NAESPA Writes to Congress RE: Pace of CARES Act Spending


July 29, 2020


The Honorable Mitch McConnell
Majority Leader
United States Senate
S-230, The Capitol
Washington, D.C. 20510


The Honorable Charles Schumer
Minority Leader
United States Senate
S-221, The Capitol
Washington, D.C. 20510

The Honorable Nancy Pelosi
United States House of Representatives
H-232, The Capitol
Washington, D.C. 20515


The Honorable Kevin McCarthy
Minority Leader
United States House of Representatives
H-204, The Capitol
Washington, D.C. 20515



Dear Leader McConnell, Leader Schumer, Speaker Pelosi and Leader McCarthy:

We understand that a Government Accountability Office (GAO) report, published last month, may have led to some questions about the pace of CARES Act spending and the need for additional school funding support in a future COVID relief bill. Because the report found that by the end of May states had disbursed less than 1% of their Coronavirus Aid, Relief, and Economic Security (CARES) Act funds to districts, we wish to note the number of challenges that must be addressed and steps that must be taken to move funds to districts, and the reason why the GAO data does not demonstrate an absence of need at the State and local levels. It is worth underscoring from the outset that funds are very often encumbered (accounted for) before they are drawn down (liquidated).


First, the CARES Act did not pass Congress until the end of March, leaving schools to fill in the gaps on their own during the early stages of the crisis – primarily with State and local dollars – when it came to providing devices, professional development, training, and other expenses related to the transition to distance learning. Information from ED permitting the use of funds for reimbursement dating back to March 13th was not published until mid-May,1 when the school year was almost over in most districts.


Districts have also been hesitant to plan for how they will use funds because while allocations to the district are determined according to Title I of the Elementary and Secondary Education Act (ESEA) under CARES, the distribution of funds between public and private schools is still being debated.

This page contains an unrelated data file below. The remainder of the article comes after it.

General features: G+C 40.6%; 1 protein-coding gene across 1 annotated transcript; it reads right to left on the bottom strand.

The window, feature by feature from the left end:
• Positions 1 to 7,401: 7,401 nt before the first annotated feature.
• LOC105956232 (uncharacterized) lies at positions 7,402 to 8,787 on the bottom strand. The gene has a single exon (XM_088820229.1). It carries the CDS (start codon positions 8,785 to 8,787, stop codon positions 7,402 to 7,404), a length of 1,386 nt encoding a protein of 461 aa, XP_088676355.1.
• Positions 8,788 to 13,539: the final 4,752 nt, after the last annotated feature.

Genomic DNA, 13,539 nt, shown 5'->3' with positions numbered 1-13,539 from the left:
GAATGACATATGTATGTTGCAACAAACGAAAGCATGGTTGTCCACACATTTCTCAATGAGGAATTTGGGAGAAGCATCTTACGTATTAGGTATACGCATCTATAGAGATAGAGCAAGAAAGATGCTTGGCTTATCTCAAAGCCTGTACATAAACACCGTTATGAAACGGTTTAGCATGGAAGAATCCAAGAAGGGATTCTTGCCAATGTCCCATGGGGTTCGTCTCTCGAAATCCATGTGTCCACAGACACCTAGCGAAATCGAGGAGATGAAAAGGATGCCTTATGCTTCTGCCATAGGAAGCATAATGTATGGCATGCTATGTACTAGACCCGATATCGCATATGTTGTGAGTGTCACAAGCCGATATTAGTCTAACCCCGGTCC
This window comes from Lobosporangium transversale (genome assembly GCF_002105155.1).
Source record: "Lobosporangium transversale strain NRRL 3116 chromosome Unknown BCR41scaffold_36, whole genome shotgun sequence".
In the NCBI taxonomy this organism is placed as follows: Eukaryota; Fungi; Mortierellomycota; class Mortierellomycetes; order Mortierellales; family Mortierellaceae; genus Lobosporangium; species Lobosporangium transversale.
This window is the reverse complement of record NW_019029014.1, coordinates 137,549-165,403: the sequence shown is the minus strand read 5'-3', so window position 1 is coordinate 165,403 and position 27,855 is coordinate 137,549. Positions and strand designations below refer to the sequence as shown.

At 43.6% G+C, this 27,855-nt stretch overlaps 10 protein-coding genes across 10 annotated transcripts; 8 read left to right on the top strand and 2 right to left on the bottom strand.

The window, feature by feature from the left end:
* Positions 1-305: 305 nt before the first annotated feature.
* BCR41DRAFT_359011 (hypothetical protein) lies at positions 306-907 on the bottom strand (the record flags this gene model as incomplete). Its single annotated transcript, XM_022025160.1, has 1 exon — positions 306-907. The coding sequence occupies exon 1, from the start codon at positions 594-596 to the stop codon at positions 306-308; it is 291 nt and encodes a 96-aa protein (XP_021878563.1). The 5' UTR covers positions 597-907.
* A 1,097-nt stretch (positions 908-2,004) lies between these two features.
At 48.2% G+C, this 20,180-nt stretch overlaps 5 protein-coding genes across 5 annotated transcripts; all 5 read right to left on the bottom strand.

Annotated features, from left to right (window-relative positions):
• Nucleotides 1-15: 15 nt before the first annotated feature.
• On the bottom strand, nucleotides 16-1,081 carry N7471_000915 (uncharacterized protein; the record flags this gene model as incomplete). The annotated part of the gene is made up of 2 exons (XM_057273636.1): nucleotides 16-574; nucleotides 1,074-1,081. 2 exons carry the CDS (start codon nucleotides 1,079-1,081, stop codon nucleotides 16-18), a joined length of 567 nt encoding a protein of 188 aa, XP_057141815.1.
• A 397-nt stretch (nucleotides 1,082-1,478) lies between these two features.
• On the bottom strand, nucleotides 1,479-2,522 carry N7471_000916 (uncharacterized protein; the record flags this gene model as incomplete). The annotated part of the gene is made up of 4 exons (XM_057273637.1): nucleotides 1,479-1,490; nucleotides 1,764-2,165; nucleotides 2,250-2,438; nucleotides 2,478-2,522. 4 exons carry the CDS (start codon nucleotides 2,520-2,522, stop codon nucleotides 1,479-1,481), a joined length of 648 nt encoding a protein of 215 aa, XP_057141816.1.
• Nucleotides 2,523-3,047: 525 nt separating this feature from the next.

Districts operated under their own reading of the CARES Act before ED published guidance in late April that suggested private schools should get a much larger share than under Title I of ESEA. Some districts changed course to follow the guidance, while others continued using a more Title I-like distribution. Then, in late May, the Department of Education said that it would issue a binding regulation on the topic, forcing many districts to halt their planning.2 That interim final regulation was not published in the Federal Register until July 1st, and an additional notice published on July 9th suggested that districts would have to collect additional enrollment and poverty information in advance of consultation with private schools regarding the methodology to be used3 (though ED has not yet issued guidance or clarification on when this data must be collected or how it should be used). Further complicating matters, this regulation is now subject to multiple lawsuits which could change the requirements for districts and require additional consultation with private schools – all before they know how much of the total will be available to public schools.